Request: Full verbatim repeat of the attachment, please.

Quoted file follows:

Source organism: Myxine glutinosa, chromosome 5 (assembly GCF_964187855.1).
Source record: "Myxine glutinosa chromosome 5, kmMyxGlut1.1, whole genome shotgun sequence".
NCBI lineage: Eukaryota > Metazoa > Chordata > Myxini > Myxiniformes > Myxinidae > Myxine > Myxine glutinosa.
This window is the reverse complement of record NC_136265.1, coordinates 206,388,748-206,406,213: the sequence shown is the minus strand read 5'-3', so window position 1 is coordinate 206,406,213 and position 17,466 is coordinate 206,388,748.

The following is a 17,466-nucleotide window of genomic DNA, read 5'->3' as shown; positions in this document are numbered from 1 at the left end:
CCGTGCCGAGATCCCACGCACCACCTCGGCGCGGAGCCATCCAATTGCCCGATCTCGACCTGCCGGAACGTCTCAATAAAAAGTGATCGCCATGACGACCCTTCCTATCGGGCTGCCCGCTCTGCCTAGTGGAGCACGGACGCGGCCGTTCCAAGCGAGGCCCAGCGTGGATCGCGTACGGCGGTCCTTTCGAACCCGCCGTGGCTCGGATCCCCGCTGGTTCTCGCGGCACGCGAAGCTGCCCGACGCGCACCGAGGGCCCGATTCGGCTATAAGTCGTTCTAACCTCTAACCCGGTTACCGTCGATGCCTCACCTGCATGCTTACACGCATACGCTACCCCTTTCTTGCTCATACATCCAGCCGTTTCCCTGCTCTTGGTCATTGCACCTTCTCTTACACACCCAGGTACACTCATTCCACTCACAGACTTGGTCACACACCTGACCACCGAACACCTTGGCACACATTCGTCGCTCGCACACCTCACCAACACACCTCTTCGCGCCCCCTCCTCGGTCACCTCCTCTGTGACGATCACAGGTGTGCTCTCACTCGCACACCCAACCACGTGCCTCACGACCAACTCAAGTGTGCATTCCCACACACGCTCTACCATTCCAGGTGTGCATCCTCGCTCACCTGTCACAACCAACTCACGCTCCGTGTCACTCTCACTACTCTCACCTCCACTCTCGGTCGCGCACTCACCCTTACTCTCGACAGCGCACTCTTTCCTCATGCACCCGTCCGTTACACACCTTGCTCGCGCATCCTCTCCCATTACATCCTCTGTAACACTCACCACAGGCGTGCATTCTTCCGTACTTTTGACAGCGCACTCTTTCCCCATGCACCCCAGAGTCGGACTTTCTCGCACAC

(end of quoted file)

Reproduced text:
Source organism: Myxine glutinosa, chromosome 5 (assembly GCF_964187855.1).
Source record: "Myxine glutinosa chromosome 5, kmMyxGlut1.1, whole genome shotgun sequence".
NCBI lineage: Eukaryota > Metazoa > Chordata > Myxini > Myxiniformes > Myxinidae > Myxine > Myxine glutinosa.
This window is the reverse complement of record NC_136265.1, coordinates 206,388,748-206,406,213: the sequence shown is the minus strand read 5'-3', so window position 1 is coordinate 206,406,213 and position 17,466 is coordinate 206,388,748.

The following is a 17,466-nucleotide window of genomic DNA, read 5'->3' as shown; positions in this document are numbered from 1 at the left end:
CCGTGCCGAGATCCCACGCACCACCTCGGCGCGGAGCCATCCAATTGCCCGATCTCGACCTGCCGGAACGTCTCAATAAAAAGTGATCGCCATGACGACCCTTCCTATCGGGCTGCCCGCTCTGCCTAGTGGAGCACGGACGCGGCCGTTCCAAGCGAGGCCCAGCGTGGATCGCGTACGGCGGTCCTTTCGAACCCGCCGTGGCTCGGATCCCCGCTGGTTCTCGCGGCACGCGAAGCTGCCCGACGCGCACCGAGGGCCCGATTCGGCTATAAGTCGTTCTAACCTCTAACCCGGTTACCGTCGATGCCTCACCTGCATGCTTACACGCATACGCTACCCCTTTCTTGCTCATACATCCAGCCGTTTCCCTGCTCTTGGTCATTGCACCTTCTCTTACACACCCAGGTACACTCATTCCACTCACAGACTTGGTCACACACCTGACCACCGAACACCTTGGCACACATTCGTCGCTCGCACACCTCACCAACACACCTCTTCGCGCCCCCTCCTCGGTCACCTCCTCTGTGACGATCACAGGTGTGCTCTCACTCGCACACCCAACCACGTGCCTCACGACCAACTCAAGTGTGCATTCCCACACACGCTCTACCATTCCAGGTGTGCATCCTCGCTCACCTGTCACAACCAACTCACGCTCCGTGTCACTCTCACTACTCTCACCTCCACTCTCGGTCGCGCACTCACCCTTACTCTCGACAGCGCACTCTTTCCTCATGCACCCGTCCGTTACACACCTTGCTCGCGCATCCTCTCCCATTACATCCTCTGTAACACTCACCACAGGCGTGCATTCTTCCGTACTTTTGACAGCGCACTCTTTCCCCATGCACCCCAGAGTCGGACTTTCTCGCACAC